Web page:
directors hope to reig- nite the excitement it brings to the area. “It’s nothing any of us planned on this year,” Fudge said. “We’ll circle back around and get done what we can get done the safest way we can do it.” The August dates were selected with the hopes of getting the ro- deo in sometime during the summer. “There were a bunch of rodeos around the country, PRCA events, that just folded for the year,” Fudge said. The

By JOB VIGIL jvigil@nptelegraph.com The Buffalo Bill Rodeo captures the energy of its fans each year during Nebraskaland Days in North Platte. With this year’s adjusted sched- ule, the rodeo will be the centerpiece of the celebration scheduled for Aug. 5-8, said David Fudge, executive direc- tor of Nebraskaland Days. COVID-19 forced postponement of the state’s official annual celebration in June, but Fudge and the board of

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Leaning into behind the scenes work

By RUTH NICOLAUS For The North Platte Telegraph It takes all hands on deck to put on a rodeo, and the Buffalo Bill Rodeo in North Platte has had some pretty good helping hands. Last year, Jerry Woodruff was honored with the Trail Boss Award, given annual- ly to a person who has shown dedication and faithfulness to the sport of rodeo in Nebraska. Woodruff began his volunteer “career” at the rodeo in 1991, after being bitten by the ro- deo bug. After graduating from Colorado State University in June 1976 with a doctorate of vet- erinary medicine, he moved to North Platte and attended the rodeo. “It got into my blood pretty quickly,” he said. “I saw firsthand how big a deal it was for peo- ple in this area.” He was a regular at- tendee for 15 years, till he became a rodeo board member. That was in 1991, and since then, he’s helped out in nearly every ca- pacity at the rodeo, both in preparing for it, and during its four day run, this year Aug. 5-8. He’s helped build ex- terior fences, the crow’s nest and the rodeo shack, and every proj- ect that is part of the facilities surrounding the rodeo arena, said Jack Morris, chair- man of the Buffalo Bill Rodeo committee. “The chutes, the are- na, Jerry was there, Jerry Woodruff received 2019 Trail Boss award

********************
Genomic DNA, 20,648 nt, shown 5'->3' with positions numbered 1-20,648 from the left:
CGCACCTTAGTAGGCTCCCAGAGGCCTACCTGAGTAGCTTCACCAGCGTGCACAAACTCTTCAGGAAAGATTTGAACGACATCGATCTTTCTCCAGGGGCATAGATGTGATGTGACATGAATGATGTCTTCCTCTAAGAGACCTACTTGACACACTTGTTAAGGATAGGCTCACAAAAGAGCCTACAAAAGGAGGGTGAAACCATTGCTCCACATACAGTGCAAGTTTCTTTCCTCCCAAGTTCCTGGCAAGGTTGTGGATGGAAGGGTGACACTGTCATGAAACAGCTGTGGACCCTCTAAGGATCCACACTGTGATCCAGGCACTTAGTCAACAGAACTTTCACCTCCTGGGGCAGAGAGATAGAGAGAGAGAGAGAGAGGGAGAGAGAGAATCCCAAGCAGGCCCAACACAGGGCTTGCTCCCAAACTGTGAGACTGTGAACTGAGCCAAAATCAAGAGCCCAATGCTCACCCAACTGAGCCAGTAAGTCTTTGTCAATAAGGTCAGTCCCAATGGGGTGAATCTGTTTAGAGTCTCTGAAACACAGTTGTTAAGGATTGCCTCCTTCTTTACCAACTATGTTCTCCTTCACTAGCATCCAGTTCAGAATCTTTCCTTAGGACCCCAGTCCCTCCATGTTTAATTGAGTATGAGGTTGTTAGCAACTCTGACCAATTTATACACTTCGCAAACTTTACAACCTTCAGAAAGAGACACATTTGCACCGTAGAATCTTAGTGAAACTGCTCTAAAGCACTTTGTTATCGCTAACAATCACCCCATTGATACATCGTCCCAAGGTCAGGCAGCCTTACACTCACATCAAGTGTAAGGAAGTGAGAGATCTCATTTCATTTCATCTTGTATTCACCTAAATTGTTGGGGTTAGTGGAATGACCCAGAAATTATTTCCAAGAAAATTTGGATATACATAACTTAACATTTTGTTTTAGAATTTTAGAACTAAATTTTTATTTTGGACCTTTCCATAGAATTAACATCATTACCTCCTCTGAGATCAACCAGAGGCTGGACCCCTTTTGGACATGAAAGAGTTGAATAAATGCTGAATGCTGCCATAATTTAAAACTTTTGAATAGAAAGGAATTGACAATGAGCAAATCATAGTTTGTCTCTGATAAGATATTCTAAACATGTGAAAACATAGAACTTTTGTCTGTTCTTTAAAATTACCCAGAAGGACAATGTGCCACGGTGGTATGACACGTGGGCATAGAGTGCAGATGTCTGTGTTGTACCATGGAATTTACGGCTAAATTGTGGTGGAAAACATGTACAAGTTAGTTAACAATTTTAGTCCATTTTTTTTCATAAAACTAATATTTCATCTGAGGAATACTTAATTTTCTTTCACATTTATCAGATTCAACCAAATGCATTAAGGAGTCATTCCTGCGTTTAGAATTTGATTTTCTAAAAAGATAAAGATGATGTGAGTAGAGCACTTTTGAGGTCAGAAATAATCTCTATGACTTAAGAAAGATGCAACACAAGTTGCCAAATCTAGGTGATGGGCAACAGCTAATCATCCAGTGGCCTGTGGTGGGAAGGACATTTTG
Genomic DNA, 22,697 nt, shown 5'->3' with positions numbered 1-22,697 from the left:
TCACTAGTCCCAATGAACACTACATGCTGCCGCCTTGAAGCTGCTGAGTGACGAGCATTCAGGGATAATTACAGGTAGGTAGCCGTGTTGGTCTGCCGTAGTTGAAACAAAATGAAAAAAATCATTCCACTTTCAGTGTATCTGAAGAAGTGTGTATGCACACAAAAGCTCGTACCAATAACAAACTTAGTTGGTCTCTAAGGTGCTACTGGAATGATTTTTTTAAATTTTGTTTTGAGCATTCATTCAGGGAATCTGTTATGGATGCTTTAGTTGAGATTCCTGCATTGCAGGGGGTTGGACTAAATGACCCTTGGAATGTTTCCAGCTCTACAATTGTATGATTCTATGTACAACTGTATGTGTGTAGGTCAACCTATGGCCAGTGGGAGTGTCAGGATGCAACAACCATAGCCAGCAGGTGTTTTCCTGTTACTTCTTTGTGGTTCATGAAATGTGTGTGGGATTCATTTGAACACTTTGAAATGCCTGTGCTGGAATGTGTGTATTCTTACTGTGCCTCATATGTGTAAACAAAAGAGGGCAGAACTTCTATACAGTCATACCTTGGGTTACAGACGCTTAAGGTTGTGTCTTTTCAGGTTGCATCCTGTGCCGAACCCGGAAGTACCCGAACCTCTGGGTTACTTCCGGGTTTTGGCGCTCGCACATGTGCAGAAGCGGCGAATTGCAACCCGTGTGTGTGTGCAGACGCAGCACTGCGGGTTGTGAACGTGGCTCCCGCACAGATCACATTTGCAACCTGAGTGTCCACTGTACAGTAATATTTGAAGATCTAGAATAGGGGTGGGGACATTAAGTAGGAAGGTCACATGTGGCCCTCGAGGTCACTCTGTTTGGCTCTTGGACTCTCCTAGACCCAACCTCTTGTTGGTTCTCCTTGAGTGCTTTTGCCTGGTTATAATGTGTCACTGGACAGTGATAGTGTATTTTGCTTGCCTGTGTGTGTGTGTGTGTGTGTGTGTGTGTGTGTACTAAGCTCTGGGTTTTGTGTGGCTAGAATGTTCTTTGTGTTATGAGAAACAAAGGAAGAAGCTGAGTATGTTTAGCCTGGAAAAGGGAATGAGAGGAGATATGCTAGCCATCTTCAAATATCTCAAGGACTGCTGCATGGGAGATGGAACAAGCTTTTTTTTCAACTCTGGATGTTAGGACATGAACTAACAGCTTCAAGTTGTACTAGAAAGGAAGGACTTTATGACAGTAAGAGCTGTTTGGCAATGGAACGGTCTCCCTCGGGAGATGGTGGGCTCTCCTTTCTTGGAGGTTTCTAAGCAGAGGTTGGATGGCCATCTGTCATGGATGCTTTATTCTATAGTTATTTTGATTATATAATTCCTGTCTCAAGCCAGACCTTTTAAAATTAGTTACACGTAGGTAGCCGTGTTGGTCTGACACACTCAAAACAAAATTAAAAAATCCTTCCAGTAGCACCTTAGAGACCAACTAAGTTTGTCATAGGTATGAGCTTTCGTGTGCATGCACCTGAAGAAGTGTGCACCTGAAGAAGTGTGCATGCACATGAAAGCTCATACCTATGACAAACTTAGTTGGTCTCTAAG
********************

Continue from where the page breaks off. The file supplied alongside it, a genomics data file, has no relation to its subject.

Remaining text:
ing of the Trail Boss Award. “There have been some marvelous in- dividuals that have received this award. I could have come up with a whole bunch of names that should have been chosen before mine,” he said. “But I was so proud. I was just so excited because of the quality of individu- als chosen before me.” In 30 years and 120 nights of rodeo, he’s only missed two nights. That was three years ago, when he had lower back muscle spasms. “I decided I was go- ing to be in the way on crutches, so I stayed home and healed up a bit,” he said. He believes in rodeo, the Buffalo Bill Rodeo, and the sport in gen- eral. “I believe in the con- cept. I believe in the entertainment val- ue of it. I enjoy the fact that people in our community, in the surrounding commu- nities, and across the state get to come and en- joy the rodeo. It depicts the western way of life, which, I feel, has an aw- ful lot of benefit for our society.” This year’s Trail Boss Award will be awarded during the final night of rodeo, Aug. 8.

Ismael Rodriguez Jr. / The North Platte Telegraph Dr. Jerry Woodruff receives the Trail Boss Award from Jack Morris, surrounded by Woodruff’s family and members of the rodeo committee, including his wife, Peggy. Woodruff has volunteered with the Buffalo Bill Rodeo for more than 40 years. “This has to be one of the greatest honors one can receive” when you consider who has won it before, Woodruff said.

the day, in case an an- imal needs treatment. He loves the rodeo an- imals, especially the horses and the bulls and “the beauty of those animals.” “It’s something to be- hold as a veterinarian,” he said. He also believes that rodeo animals get won- derful treatment from their owners. “If people saw how well they were cared for, they’d trade with them in a heartbeat,”

Woodruff said. “They have the best of care, health wise, and they certainly enjoy what they do. They do their job well, they don’t have to work very many hours in a week, and they get fed and cared for very, very well.” Woodruff has also helped organize the annual Trail Boss win- ner, making sure the winner’s family is at the rodeo the night the award is given. It’s done in secrecy, so the win-